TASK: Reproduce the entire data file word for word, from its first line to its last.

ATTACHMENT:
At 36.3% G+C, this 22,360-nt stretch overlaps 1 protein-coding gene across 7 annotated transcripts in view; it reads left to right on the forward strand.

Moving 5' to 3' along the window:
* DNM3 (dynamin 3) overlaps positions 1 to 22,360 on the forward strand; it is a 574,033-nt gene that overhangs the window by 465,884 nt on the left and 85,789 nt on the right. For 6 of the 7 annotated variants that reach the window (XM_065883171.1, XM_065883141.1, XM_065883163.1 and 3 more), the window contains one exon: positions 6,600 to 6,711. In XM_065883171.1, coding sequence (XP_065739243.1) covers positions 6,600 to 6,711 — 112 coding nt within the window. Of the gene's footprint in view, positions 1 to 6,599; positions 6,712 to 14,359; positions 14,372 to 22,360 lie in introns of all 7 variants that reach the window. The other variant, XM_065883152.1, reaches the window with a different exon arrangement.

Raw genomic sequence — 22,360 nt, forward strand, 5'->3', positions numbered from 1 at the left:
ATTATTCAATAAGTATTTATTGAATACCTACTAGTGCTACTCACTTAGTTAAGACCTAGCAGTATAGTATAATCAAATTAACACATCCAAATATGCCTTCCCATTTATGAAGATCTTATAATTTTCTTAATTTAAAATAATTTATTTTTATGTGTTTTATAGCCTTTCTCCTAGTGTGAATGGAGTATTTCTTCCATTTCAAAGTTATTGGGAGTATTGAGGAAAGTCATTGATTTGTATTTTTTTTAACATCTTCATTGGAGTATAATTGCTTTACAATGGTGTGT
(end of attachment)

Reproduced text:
At 36.3% G+C, this 22,360-nt stretch overlaps 1 protein-coding gene across 7 annotated transcripts in view; it reads left to right on the forward strand.

Moving 5' to 3' along the window:
* DNM3 (dynamin 3) overlaps positions 1 to 22,360 on the forward strand; it is a 574,033-nt gene that overhangs the window by 465,884 nt on the left and 85,789 nt on the right. For 6 of the 7 annotated variants that reach the window (XM_065883171.1, XM_065883141.1, XM_065883163.1 and 3 more), the window contains one exon: positions 6,600 to 6,711. In XM_065883171.1, coding sequence (XP_065739243.1) covers positions 6,600 to 6,711 — 112 coding nt within the window. Of the gene's footprint in view, positions 1 to 6,599; positions 6,712 to 14,359; positions 14,372 to 22,360 lie in introns of all 7 variants that reach the window. The other variant, XM_065883152.1, reaches the window with a different exon arrangement.

Raw genomic sequence — 22,360 nt, forward strand, 5'->3', positions numbered from 1 at the left:
ATTATTCAATAAGTATTTATTGAATACCTACTAGTGCTACTCACTTAGTTAAGACCTAGCAGTATAGTATAATCAAATTAACACATCCAAATATGCCTTCCCATTTATGAAGATCTTATAATTTTCTTAATTTAAAATAATTTATTTTTATGTGTTTTATAGCCTTTCTCCTAGTGTGAATGGAGTATTTCTTCCATTTCAAAGTTATTGGGAGTATTGAGGAAAGTCATTGATTTGTATTTTTTTTAACATCTTCATTGGAGTATAATTGCTTTACAATGGTGTGT